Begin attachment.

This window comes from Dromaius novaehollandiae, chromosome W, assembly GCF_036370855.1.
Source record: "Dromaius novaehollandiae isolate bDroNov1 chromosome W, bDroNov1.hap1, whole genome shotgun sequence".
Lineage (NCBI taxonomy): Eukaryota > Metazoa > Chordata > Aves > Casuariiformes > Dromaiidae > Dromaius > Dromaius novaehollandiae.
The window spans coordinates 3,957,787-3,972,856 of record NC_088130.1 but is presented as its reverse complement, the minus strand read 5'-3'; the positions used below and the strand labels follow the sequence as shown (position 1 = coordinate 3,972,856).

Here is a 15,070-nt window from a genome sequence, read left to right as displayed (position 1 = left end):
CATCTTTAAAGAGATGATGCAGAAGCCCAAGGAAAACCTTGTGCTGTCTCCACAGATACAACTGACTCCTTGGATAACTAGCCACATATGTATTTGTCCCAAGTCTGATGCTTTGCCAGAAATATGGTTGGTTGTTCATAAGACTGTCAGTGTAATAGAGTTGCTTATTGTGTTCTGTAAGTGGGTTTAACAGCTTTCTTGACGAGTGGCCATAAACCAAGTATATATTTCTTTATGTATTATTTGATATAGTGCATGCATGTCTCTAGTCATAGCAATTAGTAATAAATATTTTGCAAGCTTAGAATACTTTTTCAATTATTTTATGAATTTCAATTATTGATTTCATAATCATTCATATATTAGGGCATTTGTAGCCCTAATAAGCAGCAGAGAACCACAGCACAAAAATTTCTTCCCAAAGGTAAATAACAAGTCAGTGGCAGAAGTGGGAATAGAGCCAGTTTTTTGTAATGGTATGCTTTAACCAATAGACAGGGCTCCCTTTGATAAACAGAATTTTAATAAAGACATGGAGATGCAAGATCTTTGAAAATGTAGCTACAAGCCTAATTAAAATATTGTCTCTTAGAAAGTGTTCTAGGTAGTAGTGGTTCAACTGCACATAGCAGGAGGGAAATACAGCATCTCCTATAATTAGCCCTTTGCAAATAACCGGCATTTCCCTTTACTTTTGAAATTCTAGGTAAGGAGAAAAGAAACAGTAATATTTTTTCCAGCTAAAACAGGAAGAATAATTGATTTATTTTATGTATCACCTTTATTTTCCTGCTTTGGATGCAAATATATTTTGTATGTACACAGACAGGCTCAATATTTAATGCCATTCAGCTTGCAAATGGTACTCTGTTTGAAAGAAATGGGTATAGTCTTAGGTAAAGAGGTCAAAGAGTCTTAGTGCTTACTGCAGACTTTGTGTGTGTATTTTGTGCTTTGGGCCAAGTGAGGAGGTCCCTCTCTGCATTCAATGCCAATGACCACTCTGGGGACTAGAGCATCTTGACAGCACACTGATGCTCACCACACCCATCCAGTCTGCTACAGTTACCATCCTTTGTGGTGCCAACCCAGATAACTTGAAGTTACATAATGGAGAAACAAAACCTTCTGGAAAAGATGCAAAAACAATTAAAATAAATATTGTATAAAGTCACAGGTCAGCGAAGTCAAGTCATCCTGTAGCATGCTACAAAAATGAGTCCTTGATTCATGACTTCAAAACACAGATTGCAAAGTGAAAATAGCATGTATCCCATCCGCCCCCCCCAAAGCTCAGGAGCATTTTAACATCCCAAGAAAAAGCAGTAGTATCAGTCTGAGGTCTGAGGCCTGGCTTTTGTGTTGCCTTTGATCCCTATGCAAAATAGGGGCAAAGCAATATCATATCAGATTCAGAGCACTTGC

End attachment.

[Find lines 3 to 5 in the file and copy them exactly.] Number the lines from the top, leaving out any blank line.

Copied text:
Lineage (NCBI taxonomy): Eukaryota > Metazoa > Chordata > Aves > Casuariiformes > Dromaiidae > Dromaius > Dromaius novaehollandiae.
The window spans coordinates 3,957,787-3,972,856 of record NC_088130.1 but is presented as its reverse complement, the minus strand read 5'-3'; the positions used below and the strand labels follow the sequence as shown (position 1 = coordinate 3,972,856).

Here is a 15,070-nt window from a genome sequence, read left to right as displayed (position 1 = left end):